Data Modeling Made Simple, by Steve Hoberman
Data Modeling Made Simple will provide the business or IT professional with a practical working knowledge of data modeling concepts and best practices.
Data model explained
Fun with ice cream
Fun with business cards
Exercise 1: educating your neighbor
Communicating during the modeling process
Communicating after the modeling process
Data model uses
Exercise 2: converting the non-believer
The data model and the camera
Exercise 3: choosing the right setting
Exercise 4: defining concepts
Exercise 5: assigning domains
Exercise 6: reading a model
Candidate key (primary and alternate) explained
Surrogate key explained
Foreign key explained
Secondary key explained
Exercise 7: clarifying customer id
Conceptual data model explained
Relational and dimensional conceptual data models
Relational cdm example
Dimensional cdm example
Creating a conceptual data model
Step 1: ask the five strategic questions
Step 2: identify and define the concepts
Step 3: capture the relationships
Step 4: determine the most useful form
Step 5: review and confirm
Exercise 8: building a cdm
Logical data model explained
Relational and dimensional logical data models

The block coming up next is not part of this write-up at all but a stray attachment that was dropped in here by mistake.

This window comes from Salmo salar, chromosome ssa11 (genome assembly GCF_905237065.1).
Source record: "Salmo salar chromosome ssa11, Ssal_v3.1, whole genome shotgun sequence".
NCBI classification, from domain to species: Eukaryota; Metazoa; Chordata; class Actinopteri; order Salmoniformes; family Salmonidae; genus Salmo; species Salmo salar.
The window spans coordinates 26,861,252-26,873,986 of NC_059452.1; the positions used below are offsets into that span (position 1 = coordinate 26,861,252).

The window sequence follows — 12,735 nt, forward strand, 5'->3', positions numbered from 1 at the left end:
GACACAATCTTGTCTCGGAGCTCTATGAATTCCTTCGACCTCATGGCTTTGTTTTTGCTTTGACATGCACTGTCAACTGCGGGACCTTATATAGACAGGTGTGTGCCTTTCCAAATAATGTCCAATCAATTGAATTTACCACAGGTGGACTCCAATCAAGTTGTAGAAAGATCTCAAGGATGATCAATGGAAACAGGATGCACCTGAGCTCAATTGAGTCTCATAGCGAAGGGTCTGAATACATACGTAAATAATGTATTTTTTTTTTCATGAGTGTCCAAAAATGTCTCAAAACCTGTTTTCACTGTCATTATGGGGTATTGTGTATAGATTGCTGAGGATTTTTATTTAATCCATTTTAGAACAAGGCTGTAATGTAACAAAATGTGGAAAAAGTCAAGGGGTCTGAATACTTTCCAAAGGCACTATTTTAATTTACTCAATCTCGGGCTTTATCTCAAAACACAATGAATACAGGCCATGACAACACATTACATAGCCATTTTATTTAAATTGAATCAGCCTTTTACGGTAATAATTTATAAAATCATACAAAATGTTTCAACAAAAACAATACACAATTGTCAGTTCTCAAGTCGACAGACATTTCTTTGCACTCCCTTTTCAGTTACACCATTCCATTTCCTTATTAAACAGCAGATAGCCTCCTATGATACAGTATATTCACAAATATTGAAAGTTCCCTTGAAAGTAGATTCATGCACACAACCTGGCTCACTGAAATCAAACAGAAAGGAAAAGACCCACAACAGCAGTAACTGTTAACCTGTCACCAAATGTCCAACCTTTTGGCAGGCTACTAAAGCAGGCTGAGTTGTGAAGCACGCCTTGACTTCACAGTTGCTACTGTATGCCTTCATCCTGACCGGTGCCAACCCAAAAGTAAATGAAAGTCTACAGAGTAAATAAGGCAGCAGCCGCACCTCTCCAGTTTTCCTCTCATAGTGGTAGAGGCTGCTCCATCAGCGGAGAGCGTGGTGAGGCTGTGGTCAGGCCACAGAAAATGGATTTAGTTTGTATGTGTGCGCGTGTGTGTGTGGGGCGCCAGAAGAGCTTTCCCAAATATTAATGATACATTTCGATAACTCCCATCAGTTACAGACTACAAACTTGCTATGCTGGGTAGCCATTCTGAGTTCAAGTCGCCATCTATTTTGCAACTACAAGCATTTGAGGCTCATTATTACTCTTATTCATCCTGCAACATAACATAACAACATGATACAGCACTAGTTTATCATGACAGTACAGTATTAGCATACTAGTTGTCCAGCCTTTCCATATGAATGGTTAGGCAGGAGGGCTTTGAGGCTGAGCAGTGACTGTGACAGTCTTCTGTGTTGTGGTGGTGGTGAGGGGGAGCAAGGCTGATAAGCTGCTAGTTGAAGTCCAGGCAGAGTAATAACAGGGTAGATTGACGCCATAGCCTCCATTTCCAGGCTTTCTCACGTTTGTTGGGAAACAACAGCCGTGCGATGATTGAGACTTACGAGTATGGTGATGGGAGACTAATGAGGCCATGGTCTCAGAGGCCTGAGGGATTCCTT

Relational ldm example
Dimensional ldm example
Creating a relational logical data model
Creating a dimensional logical data model
Exercise 9: modifying a logical data model
Physical data model explained
Relational and dimensional physical data models
Exercise 10: getting physical with subtypes
Exercise 11: building the template
Data model scorecard explained
Exercise 12: determining the most challenging scorecard category
Recognizing people issues
Identifying the stakeholders
Asking key questions
Packaging it up
Staying on track
Following good practices
Dealing with problems – and problem people
Exercise 13: keeping a diary
Unstructured data explained
Data modeling and abstraction
Immutable unstructured data
Exercise 14: looking for a taxonomy
Class model explained
Use case model explained
Exercise 15: creating a use case
1. What is metadata?
2. How do you quantify the value of the logical data model?
3. Where does xml fit?